I wrote the following post in July of this year. Several of you read it at that time, but I wanted to bring it back out as we become entrenched in the “crazies” of the holiday season. A little perspective can go a long way and, well, maybe spare your children. *grin* 

Read on and you’ll understand. Let my pain be your gain.
Hubs and I were getting ready for an office gathering that took place at our home last night. We’ve been having a lot of rain lately (it is hurricane season, after all) and we recently had a roof leak that showed itself through an unsightly brown stain on our breakfast nook ceiling. As we were icing down drinks, he commented about how sorry he was that the stain hadn’t been painted over before the party.  
I just said, “oh Honey, it ain’t nothin‘ but a thang.”  One of my favorite expressions given to me by an old friend from Mississippi.
“Wow,” he replied, “you’re really getting a lot better about stuff like this.”
Yes I am.  Praise God and hallelujah!  
My husband is a “don’t sweat the small stuff” kind of a guy.  I, on the other hand, have spent a good part of my life on this planet not only sweating my own small stuff, but helping others sweat theirs as well!  I will tell you I’m certain it hasn’t added to the quantity of the life I have left, and it absolutely has not added to the quality!  
My “reformation” started several years ago when, due to some very difficult situations in my life, I was forced to do a little self-analyzation.  This process (along with some very wise council) led me to the book Boundaries, by Henry Cloud and John Townsend.  I will pause for a moment to allow you to check out the link and then purchase the book if you have not read it (or call a friend and borrow theirs – somebody you know has one).  It will change your life.
No, really.  
Do it.  
Okay.  So, I read the book and I began to see the many, many ways in which I allowed my life to be consumed and ruled by the small, inconsequential stuff that I thought would define me to other people. I was also reminded of another party (my very first, in fact) that I gave back in the early 90’s.  
I, mother of two small children, spent days and weeks pouring over every detail of a neighborhood Christmas-caroling party that, incidentally, was pot-luck.  POT LUCK, y’all! You’d think that would’ve been pretty stress-free, but no! What should’ve been a fun time for my girls, getting ready for Christmas and planning a happy party for their friends, was time spent with a distracted, Grinch-like mom who was far more concerned with the perfect presentation of our less-than-magazine-quality Christmas decor.  I tended to every detail, and so thoroughly cleaned my house that any cabinet could have been opened and any sofa checked under without finding so much as a piece of lint. It was insane.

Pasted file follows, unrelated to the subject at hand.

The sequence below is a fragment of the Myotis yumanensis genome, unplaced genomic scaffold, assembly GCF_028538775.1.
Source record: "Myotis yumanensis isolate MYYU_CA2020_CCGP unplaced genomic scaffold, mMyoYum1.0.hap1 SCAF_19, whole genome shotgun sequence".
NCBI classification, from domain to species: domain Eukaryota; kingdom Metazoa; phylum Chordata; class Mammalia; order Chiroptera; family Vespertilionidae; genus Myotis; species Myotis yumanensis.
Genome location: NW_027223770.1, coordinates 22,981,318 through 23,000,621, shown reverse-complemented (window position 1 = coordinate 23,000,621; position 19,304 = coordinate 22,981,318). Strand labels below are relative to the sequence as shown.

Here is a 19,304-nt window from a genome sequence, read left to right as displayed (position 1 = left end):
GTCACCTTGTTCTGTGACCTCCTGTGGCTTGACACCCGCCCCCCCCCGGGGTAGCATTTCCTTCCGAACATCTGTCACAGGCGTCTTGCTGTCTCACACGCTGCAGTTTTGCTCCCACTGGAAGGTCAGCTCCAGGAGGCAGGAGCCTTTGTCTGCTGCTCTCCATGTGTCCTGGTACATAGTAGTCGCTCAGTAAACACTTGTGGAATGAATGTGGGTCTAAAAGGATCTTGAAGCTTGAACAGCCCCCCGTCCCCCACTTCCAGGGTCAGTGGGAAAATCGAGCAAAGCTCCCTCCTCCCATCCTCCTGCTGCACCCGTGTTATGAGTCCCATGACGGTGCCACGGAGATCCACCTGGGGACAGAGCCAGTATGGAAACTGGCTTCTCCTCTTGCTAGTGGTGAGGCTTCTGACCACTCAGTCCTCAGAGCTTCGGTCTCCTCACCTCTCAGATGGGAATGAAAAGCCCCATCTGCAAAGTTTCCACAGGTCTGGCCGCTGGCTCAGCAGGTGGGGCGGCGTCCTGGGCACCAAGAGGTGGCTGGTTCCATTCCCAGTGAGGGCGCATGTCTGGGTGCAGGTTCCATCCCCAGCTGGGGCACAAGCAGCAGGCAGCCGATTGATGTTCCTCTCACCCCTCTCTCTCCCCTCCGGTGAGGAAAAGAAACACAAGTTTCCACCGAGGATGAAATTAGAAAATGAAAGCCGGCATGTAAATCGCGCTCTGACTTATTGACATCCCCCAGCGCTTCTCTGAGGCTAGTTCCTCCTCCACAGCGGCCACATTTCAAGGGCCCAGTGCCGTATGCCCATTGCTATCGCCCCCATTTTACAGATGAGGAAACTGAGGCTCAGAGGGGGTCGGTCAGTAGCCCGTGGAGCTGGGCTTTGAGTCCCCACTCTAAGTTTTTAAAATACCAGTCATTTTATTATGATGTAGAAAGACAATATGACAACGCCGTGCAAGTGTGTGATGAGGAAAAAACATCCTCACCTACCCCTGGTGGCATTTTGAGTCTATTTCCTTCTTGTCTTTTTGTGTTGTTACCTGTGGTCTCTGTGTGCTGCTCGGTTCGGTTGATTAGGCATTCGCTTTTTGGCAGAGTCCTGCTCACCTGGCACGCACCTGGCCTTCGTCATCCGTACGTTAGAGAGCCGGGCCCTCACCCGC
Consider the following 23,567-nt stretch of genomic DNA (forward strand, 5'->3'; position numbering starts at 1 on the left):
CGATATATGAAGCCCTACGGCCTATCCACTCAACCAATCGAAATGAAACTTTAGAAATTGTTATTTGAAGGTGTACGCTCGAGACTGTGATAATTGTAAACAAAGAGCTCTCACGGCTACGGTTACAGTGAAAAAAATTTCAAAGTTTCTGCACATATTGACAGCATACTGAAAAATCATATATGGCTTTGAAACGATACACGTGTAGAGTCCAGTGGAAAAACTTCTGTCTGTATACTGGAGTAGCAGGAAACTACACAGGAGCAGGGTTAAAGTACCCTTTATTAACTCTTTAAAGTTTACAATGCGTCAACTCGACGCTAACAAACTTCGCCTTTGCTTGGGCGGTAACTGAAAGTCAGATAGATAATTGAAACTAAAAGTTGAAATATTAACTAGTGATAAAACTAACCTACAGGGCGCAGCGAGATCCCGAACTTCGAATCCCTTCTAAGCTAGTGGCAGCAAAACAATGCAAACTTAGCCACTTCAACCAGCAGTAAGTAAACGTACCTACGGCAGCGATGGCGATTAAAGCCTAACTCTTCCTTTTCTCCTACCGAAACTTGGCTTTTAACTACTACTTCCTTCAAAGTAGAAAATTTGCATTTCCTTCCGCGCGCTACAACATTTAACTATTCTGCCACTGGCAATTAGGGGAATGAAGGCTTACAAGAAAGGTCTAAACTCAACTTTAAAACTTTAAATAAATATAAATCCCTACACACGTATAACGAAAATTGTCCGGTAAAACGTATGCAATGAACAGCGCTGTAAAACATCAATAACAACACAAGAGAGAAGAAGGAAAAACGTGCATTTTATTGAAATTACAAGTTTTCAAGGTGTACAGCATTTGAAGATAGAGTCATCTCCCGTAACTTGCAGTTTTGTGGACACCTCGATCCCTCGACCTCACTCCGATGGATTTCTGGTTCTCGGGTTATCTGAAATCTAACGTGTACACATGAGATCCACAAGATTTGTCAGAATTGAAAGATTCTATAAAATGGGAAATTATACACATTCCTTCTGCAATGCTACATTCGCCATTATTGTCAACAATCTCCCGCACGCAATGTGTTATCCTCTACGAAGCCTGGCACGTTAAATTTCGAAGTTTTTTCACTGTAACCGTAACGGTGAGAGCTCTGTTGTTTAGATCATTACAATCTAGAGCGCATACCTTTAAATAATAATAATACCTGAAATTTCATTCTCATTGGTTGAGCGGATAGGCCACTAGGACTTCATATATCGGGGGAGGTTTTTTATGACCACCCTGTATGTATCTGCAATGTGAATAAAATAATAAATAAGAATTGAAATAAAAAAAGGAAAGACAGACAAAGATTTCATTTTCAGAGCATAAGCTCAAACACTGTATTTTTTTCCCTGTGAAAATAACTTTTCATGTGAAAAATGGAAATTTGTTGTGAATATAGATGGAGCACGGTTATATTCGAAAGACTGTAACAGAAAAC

The big day finally arrived.  Just as the doorbell announced its first ringer, I was so over-the-top stressed that my stomach cramped up and sent me flying past the front door to the bathroom!  And there I stayed the ENTIRE EVENING!  I missed the food, the laughter, and even the caroling.  
If only I’d known then what I know now, I would’ve realized that all that perfectionism and drive to get people to like me or be impressed by me was “nothin’ but a thang”.  It was really the small stuff in the grand scheme of things; the big stuff being time with my kids, warm (if imperfect) hospitality toward my neighbors, an ease in my spirit that puts others at ease in my home.  
Learning about healthy boundaries has helped me in a zillion ways.  But my main discovery was the realization that I was blown around – like so much flotsam in the wind – by my ever-changing feelings…feelings that were never stable because they were not rooted in the Truth. Instead, they took a very shallow root in the opinions and thoughts of others. Oh the plight of the people-pleaser.  
I think that’s why I love the old hymn “On Christ The Solid Rock I Stand”, so much.  I like that my roots are no longer so shallow because they’re rooted in the Truth instead of the “shifting sand”.  After all, that shifting sand?  It ain’t nothin’ but a thang.